The Definition of Slide Bite
A phenomenon which is often grouped with hammer bite. In this case the web of the shooting hand is cut or abraded by
the rearward motion of the semi-automatic pistol's slide, not by the gun's hammer.
This most often occurs with small pistols like the Walther PPK and Walther TPH that have an abbreviated grip tang.
This problem is exacerbated by the sharp machining found on many firearms.
19 Other Firearms Definitions You Need To Know
Any exercise in which a realistic scenario for the use of specific equipment is simulated.
In the popular lexicon this is applied primarily to tests of weapons or weapon systems that are associated with
the various branches of a nation's armed forces, although the term can be applied to the civilian arena as well.
A rib extension on a break-open gun, ending in a circular or semi-circular shape in plan (resembling the head of a doll),
mating into a similarly-shaped recess in the top of the receiver, designed to resist the tendency of
the barrels to pull away from the standing breech when firing.
Because an action's centerpoint of flexing when firing is at the base of the standing breech, not at the hingepin, a passive doll's
head extension makes an effective extra fastener, even without additional mechanical locks operated by the opening lever.
Common term for federally restricted "short-barreled shotgun (rifle)" as with a conventional shotgun with barrel less than 18" (rifle less than 16") or overall length less than 26.
Synonymous with pistol. A small, short-barreled firearm designed to be fired while held in one or both hands, possibly small enough to be concealed on the person, rather than while braced against the shoulder. The term includes antique dueling pistols, modern single-shot, semi-automatic pistols and revolvers.
A handgun-style fully automatic or burst-mode firearm.
A machine pistol is not the same thing as a Submachine Gun
Head [of a Stock]. The forward end of a buttstock, where it meets the receiver and accepts the bulk of the gun's recoil when fired.
A middle position for an external hammer that effectively provides a safety function. With a firearm with non-rebounding hammers,
when on half-cock, the firing pin will not rest on the firing-pin.
The handle on a pistol. Can also refer to a vertical grip behind the trigger on a rifle.
The "packaged" components that are needed in order to fire in a case or shell holding a primer,
(which produces the spark) a charge of propellant (gunpowder) and a projectile (bullets, slug or pellets.)
Sometimes called "fixed ammunition" to differentiate from the individual components placed separately in muzzleloaders.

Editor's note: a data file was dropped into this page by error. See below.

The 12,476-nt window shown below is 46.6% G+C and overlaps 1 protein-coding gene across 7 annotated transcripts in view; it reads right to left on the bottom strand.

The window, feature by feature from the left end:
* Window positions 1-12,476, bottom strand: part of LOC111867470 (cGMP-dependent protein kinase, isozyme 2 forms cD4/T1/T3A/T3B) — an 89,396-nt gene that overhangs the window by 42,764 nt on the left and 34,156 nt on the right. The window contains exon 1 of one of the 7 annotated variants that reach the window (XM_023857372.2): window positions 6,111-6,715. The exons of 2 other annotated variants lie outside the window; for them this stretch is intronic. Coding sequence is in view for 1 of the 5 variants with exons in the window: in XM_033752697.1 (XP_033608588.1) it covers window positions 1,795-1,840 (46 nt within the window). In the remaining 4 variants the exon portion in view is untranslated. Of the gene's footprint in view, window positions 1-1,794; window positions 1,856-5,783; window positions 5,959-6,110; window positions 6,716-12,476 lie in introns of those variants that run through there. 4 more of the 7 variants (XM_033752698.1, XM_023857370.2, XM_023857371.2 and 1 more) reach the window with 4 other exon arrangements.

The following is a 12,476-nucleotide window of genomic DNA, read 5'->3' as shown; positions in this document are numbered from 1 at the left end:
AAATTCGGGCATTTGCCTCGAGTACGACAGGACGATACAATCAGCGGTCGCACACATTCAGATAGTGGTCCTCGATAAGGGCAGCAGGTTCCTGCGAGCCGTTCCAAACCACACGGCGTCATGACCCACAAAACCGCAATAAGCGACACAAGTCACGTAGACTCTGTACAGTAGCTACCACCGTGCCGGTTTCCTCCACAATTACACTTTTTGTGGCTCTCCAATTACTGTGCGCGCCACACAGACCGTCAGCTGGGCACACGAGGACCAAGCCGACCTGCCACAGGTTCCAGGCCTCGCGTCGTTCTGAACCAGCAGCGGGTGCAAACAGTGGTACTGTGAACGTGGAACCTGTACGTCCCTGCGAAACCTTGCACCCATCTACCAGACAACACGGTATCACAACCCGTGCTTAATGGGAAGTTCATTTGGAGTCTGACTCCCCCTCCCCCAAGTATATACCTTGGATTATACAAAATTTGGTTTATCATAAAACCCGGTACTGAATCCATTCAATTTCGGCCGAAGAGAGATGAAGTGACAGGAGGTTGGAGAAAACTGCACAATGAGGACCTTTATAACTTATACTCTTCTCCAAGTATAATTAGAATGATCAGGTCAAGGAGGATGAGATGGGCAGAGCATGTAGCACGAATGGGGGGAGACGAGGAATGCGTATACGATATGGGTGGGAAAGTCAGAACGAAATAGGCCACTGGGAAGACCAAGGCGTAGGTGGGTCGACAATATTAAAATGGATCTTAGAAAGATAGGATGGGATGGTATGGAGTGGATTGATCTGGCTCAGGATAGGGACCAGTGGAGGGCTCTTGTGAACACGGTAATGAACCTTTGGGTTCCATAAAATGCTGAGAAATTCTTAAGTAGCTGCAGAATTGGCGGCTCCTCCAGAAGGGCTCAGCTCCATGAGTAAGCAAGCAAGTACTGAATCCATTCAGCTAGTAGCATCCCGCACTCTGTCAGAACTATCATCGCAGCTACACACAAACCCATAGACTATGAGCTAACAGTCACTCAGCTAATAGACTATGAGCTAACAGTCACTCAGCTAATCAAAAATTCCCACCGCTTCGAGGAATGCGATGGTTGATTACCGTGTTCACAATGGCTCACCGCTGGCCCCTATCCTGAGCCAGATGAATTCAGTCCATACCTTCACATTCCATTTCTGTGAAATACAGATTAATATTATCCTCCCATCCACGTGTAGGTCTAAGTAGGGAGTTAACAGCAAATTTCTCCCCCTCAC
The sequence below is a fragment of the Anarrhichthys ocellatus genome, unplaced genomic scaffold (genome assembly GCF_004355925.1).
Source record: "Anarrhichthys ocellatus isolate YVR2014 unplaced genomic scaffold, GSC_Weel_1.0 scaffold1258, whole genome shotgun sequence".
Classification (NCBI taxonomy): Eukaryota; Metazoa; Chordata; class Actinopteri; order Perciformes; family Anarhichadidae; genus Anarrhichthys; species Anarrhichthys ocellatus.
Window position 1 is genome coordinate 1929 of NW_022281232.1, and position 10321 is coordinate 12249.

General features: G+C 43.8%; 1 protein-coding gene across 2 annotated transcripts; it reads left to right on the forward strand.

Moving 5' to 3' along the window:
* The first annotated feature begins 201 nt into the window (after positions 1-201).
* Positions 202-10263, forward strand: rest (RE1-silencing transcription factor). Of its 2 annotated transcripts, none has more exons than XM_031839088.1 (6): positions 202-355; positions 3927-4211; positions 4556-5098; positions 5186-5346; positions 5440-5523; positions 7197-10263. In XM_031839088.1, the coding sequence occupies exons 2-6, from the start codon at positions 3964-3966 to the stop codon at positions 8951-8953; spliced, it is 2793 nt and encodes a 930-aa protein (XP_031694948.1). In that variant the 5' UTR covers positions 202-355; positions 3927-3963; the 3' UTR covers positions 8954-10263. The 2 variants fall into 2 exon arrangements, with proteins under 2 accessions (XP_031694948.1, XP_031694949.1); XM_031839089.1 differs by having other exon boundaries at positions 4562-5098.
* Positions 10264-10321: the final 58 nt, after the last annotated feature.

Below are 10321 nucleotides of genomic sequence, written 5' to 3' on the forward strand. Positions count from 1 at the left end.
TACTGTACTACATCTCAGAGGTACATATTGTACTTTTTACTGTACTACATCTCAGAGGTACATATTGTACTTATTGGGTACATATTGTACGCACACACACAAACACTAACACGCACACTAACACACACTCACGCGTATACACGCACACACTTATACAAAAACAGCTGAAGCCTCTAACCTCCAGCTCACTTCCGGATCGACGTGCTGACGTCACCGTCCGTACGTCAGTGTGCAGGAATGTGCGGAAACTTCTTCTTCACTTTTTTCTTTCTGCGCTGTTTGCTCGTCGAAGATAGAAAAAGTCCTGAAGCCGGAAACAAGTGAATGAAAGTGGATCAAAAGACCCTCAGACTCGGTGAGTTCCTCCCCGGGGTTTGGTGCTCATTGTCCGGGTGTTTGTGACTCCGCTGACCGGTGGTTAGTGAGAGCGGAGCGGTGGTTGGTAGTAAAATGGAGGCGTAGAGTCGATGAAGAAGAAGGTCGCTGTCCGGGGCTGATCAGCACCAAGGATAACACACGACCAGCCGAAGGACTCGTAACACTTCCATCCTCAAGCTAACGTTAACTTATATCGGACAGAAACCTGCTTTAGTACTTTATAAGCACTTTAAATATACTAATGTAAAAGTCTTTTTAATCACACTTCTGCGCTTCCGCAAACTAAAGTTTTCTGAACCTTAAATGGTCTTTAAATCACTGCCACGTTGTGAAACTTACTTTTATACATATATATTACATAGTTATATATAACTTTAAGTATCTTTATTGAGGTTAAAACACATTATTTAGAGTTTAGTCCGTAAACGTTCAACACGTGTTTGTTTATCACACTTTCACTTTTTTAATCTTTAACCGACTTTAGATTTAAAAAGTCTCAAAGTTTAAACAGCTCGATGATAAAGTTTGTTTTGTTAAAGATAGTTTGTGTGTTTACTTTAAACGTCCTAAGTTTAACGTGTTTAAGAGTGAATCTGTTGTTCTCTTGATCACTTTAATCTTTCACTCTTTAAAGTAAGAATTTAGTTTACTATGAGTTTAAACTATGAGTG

A single unit of ammunition in modern firearms is called a cartridge. The units of measure for quantity of ammunition is rounds.
There are hundreds of sizes of ammunition, examples include .223 Remington, 9mm Luger, 30.06, .308 Winchester,
.300 Winchester Magnum, and .50 Browning Machine Gun (BMG). The ammunition used must match the firearm.
A type of firearm in which the action is closed, with a cartridge in the chamber prior to firing. When the trigger is pressed the cartridge is fired,
and the action cycles loading another cartridge into chamber and when firing is stopped the bolt remains closed and the chamber remains loaded.
A slang term for a shotgun.
A shooting sport that simulates the use of a small arm in its intended role either as a tool for hunting or personal defense.
True practical shooting limits the small arms, ammunition, and accessories used to those items that would actually be used in the role simulated.
A trigger that breaks from an extremely light touch.
The measurement from one side of the bore to the other. In a rifled barrel this means measurement of the bore before the rifling grooves are cut.
National Firearms Act of 1934.
Enacted on June 26, 1934, currently codified as amended as I.R.C. ch. 53, is an Act of Congress in the United States that, in general, imposes
a statutory excise tax on the manufacture and transfer of certain firearms and mandates the registration of those firearms.
The Act was passed shortly after the repeal of Prohibition. The NFA is also referred to as Title II of the Federal firearms laws.
The NFA includes:
- Requires the registration of all fully automatic firearms.
- Requires the registration of all "sawed off" rifles and shotguns.
- Requires the registration of firearm silencers.
- Imposes a $200 transfer tax on the above items.